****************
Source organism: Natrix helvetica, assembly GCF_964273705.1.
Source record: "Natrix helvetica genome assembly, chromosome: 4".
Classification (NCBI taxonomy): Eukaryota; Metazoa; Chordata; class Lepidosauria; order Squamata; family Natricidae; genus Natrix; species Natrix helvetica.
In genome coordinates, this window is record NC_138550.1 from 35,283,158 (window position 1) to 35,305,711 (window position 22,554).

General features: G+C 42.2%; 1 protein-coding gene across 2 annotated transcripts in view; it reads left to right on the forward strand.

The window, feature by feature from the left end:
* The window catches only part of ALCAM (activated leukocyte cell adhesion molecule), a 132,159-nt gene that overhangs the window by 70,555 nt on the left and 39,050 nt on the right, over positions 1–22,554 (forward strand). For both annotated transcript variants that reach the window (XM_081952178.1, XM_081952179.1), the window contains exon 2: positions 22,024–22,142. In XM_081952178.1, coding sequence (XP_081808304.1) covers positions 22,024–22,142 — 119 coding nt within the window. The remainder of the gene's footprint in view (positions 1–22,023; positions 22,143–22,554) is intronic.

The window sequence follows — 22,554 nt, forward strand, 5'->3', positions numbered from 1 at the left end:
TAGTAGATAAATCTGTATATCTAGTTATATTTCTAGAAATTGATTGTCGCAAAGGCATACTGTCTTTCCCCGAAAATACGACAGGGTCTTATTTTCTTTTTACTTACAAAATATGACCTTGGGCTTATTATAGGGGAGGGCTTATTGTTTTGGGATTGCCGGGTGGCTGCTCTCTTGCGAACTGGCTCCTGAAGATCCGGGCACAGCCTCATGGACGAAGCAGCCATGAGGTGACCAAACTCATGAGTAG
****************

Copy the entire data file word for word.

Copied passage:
Source organism: Natrix helvetica, assembly GCF_964273705.1.
Source record: "Natrix helvetica genome assembly, chromosome: 4".
Classification (NCBI taxonomy): Eukaryota; Metazoa; Chordata; class Lepidosauria; order Squamata; family Natricidae; genus Natrix; species Natrix helvetica.
In genome coordinates, this window is record NC_138550.1 from 35,283,158 (window position 1) to 35,305,711 (window position 22,554).

General features: G+C 42.2%; 1 protein-coding gene across 2 annotated transcripts in view; it reads left to right on the forward strand.

The window, feature by feature from the left end:
* The window catches only part of ALCAM (activated leukocyte cell adhesion molecule), a 132,159-nt gene that overhangs the window by 70,555 nt on the left and 39,050 nt on the right, over positions 1–22,554 (forward strand). For both annotated transcript variants that reach the window (XM_081952178.1, XM_081952179.1), the window contains exon 2: positions 22,024–22,142. In XM_081952178.1, coding sequence (XP_081808304.1) covers positions 22,024–22,142 — 119 coding nt within the window. The remainder of the gene's footprint in view (positions 1–22,023; positions 22,143–22,554) is intronic.

The window sequence follows — 22,554 nt, forward strand, 5'->3', positions numbered from 1 at the left end:
TAGTAGATAAATCTGTATATCTAGTTATATTTCTAGAAATTGATTGTCGCAAAGGCATACTGTCTTTCCCCGAAAATACGACAGGGTCTTATTTTCTTTTTACTTACAAAATATGACCTTGGGCTTATTATAGGGGAGGGCTTATTGTTTTGGGATTGCCGGGTGGCTGCTCTCTTGCGAACTGGCTCCTGAAGATCCGGGCACAGCCTCATGGACGAAGCAGCCATGAGGTGACCAAACTCATGAGTAG